First reports of Meruliaporia incrassata destruction surfaced in 1913 in the southeastern United States, where forest products--the suspected origin of the fungus--abound. In California, scientists discovered the telltale spores on three coastal redwoods in 1924.
Infestations of poria are rare--only 15 cases were reported statewide by 1968, according to a U.S. Department of Agriculture study.
Poria experts believe that more recent increases in California can be traced to new building standards established after the oil crisis in the late 1970s. To conserve energy, houses have been built close to the ground, where the fungus has easy contact with wood. Newer homes also tend to have poor ventilation, Wilcox said, allowing poria to thrive.
Because the state does not require an inspection for poria when homes are bought or sold, or when they’re under construction, no state or city keeps accurate track of cases, said Al Garcia, who works for the Los Angeles Department of Building and Safety and is a spokeswoman for the state Structural Pest Control Board.
But De La Cruz said that in the last year alone, he has identified about 80 cases in California, and UC Riverside’s Menge said he expects a bad infestation this fall because of last winter’s heavy rains. “It takes awhile to get started after the rains.”
When poria does invade a house, it’s almost always catastrophic, said Mississippi State University wood technology professor Terry Amburgey. “The fungus will [infiltrate] a foundation--wood or concrete--and pretty soon the entire house goes,” Amburgey said.
Homeowners who decide to eradicate the fungus are hit with a one-two punch: First they’re told that the repairs will cost thousands of dollars, and then that their insurance policies may not cover them.
Since poria, a hidden problem that develops over time, is discovered long after the destruction has begun, most claims are rejected.
Joe Howard, a Sherman Oaks resident, fought his insurance company and won.
Howard discovered the telltale orange ooze growing at the intersection of the wall and floor in his daughter’s bedroom 2 1/2 years ago.
“After we stripped the walls away, we found the stuff everywhere,” he said. “It’s like a parasite or a vampire attached to the house.”
With an estimated cleanup cost of $15,000, Howard called his State Farm insurance agency, which turned down his claim.
After the Consumer Services Division of the California Department of Insurance refused to act on his behalf, Howard told State Farm he intended to pursue his claim further. The insurance company agreed to an arbitration hearing to settle the matter.
Howard won his case after proving to the judge that the poria infestation caused the collapse of his home. “I had to bring in a pamphlet put out by the [U.S. Department of Housing and Urban Development] that explains what [poria] is, just so the judge would understand the severity of it.”
State Farm spokesman Phil Supple said the insurance company still covers structures that collapse due to hidden decay but added that the definition of “collapse” is decided on a case-by-case basis.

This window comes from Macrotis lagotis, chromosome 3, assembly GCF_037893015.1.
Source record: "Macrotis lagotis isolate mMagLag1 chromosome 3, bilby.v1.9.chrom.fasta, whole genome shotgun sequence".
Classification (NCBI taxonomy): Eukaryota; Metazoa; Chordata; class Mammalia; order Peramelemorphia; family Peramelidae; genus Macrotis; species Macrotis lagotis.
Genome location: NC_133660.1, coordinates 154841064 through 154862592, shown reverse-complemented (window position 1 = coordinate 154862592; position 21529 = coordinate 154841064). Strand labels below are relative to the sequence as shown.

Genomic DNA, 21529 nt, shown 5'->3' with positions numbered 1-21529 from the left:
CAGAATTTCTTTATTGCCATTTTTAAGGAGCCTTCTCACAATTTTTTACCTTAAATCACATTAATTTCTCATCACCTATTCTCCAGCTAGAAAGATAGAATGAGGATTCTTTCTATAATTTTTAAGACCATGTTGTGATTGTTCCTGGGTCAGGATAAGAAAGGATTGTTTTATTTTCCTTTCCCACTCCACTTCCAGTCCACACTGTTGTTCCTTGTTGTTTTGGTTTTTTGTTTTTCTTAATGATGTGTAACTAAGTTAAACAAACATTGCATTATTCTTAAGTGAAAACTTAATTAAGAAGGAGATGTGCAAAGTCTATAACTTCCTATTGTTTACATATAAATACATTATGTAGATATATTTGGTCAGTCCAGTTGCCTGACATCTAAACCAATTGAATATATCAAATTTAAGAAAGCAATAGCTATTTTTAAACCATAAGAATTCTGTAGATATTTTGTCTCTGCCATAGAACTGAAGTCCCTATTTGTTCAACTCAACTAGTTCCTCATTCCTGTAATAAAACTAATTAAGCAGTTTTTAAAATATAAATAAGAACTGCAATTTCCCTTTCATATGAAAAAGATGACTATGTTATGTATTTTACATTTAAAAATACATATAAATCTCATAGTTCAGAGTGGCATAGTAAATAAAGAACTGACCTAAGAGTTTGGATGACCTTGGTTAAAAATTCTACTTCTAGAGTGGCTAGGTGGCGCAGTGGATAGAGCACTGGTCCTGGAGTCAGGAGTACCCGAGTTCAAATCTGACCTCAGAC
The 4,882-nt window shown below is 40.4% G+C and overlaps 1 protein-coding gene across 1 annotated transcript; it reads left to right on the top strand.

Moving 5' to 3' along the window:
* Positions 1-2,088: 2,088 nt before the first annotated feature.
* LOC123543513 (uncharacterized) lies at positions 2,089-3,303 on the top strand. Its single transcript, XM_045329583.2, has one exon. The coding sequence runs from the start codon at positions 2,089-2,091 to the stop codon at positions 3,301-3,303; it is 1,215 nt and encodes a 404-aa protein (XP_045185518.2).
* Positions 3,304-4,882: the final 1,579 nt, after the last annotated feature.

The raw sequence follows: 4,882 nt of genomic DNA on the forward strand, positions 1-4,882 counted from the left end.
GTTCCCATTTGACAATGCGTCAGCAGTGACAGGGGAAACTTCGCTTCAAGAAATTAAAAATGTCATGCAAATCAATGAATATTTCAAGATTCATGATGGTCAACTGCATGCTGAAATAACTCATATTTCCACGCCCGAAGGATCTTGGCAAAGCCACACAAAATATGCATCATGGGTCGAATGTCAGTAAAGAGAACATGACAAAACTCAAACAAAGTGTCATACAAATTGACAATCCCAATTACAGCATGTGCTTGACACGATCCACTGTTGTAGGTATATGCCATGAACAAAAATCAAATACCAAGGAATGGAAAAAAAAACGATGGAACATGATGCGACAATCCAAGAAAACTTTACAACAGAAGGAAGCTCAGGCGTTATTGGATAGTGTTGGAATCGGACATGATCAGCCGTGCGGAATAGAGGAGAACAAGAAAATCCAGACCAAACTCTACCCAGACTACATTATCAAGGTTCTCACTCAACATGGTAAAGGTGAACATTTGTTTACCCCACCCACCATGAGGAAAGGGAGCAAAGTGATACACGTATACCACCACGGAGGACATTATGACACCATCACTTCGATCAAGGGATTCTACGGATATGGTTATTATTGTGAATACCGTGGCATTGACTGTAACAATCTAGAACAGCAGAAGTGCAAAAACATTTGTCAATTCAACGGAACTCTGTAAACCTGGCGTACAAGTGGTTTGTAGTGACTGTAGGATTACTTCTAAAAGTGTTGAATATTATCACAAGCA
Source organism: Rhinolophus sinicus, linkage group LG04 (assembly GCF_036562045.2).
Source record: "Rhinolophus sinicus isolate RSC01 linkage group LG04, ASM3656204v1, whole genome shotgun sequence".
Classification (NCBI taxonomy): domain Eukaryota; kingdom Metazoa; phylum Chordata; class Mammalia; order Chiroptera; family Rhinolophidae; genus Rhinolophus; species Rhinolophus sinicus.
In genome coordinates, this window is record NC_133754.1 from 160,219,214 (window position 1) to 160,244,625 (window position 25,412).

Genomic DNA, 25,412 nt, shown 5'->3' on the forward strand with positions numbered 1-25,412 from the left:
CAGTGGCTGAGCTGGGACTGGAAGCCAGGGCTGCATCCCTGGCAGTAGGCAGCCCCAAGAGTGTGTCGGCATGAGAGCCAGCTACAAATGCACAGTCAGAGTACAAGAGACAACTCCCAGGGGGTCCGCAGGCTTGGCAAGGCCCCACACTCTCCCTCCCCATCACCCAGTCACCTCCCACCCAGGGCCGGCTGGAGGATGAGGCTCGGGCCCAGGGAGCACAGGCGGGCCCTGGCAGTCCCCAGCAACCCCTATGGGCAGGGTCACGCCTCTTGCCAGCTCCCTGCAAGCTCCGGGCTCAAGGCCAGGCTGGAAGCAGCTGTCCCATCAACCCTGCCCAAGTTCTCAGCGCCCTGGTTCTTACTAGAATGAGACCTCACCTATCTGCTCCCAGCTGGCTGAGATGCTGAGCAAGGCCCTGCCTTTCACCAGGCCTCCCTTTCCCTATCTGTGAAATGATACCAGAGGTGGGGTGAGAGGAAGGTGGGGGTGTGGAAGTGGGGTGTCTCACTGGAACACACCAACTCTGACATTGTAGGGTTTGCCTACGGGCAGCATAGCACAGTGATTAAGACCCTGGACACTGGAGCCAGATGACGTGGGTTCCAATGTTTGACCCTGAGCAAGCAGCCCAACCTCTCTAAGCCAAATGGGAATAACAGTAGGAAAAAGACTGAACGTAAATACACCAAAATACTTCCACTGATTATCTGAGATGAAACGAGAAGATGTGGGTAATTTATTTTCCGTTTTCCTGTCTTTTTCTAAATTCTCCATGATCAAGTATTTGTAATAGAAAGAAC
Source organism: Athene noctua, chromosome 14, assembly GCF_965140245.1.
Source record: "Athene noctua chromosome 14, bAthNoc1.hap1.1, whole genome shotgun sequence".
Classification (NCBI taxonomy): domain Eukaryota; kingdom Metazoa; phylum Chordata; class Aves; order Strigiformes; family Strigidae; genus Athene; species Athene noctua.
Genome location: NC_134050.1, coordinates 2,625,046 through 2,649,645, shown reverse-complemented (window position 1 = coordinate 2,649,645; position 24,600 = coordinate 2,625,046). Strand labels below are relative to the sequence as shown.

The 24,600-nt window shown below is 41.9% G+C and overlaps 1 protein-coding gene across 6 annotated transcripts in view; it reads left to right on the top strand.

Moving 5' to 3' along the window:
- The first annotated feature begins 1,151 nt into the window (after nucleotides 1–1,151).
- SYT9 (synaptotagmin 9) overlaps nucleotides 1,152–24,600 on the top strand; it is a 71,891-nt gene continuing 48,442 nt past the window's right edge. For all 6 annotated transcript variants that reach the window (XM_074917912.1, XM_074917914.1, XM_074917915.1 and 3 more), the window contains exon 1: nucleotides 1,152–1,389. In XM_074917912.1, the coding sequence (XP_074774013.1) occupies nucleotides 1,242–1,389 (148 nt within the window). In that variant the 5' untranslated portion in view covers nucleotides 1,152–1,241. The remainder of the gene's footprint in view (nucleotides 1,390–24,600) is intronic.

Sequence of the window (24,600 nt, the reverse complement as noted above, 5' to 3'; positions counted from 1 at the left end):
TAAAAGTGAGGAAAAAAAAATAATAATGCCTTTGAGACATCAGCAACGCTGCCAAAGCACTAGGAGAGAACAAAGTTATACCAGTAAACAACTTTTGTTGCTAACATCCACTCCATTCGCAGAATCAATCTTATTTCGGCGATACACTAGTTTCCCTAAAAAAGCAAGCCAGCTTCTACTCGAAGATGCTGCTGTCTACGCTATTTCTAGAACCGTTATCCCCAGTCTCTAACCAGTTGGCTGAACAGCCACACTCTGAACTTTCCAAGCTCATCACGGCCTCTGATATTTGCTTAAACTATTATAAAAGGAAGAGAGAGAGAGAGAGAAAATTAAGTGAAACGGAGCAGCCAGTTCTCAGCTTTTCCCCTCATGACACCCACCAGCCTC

In Corona del Mar, Carol Conover continues to have workers scrape away at all the poria they can find as she tries to persuade her insurance company to cover the cost of repairs. “The area behind the bathroom cabinet is just gone,” she said. “You touch it and it crumbles.”
Times staff writer Valerie Burgher contributed to this report.
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Managing the Fungus
People with mold and mildew allergies are advised to avoid contact with the material during cleanup. Inhalation of spores can lead to inflammatory reactions, such as chronic sinusitis and bronchitis.
Signs of Infestation
* Separation of baseboards from the floor.
* White threadlike membranes forming fan shapes under wallpaper or floor coverings.
* Swelling and crumbling of plaster or drywall.
* Mushroom-shaped fruit bodies on rotten wood around window sills, cupboards or the underside of flooring.
* Irregular vine-like roots branching in the soil and extending to foundations, framing or the subflooring.
Methods of Control
* Locate and remove the fungus’ source of water, usually near the point of greatest decay, and repair any plumbing leaks.
* Cut the roots, or rhizomorphs, and scrape fungus growths from the foundation.
* Remove contaminated soil from the property.
* Dry out all affected areas, from floor joists to ceilings.
* Replace decayed wood with pressure-treated lumber.
* Once the fungus is eradicated from a home, the property should be inspected by a poria expert once a year.
UC Berkeley’s Wayne Wilcox and pest control specialist Luis De La Cruz give periodic workshops for general contractors and pest control inspectors on the identification and treatment of Meruliaporia incrassata. For information, call the state Structural Pest Control Board, (916) 263-2540.
The UC Forest Products Laboratory in Berkeley has also set up a telephone number where people may leave their addresses to get information mailed to them about poria: (510) 215-4261.
Sources: U.S. Department of Agriculture, the U.S. Forest Service, the U.S. Department of Housing and Urban Development, and the California Department of Health Services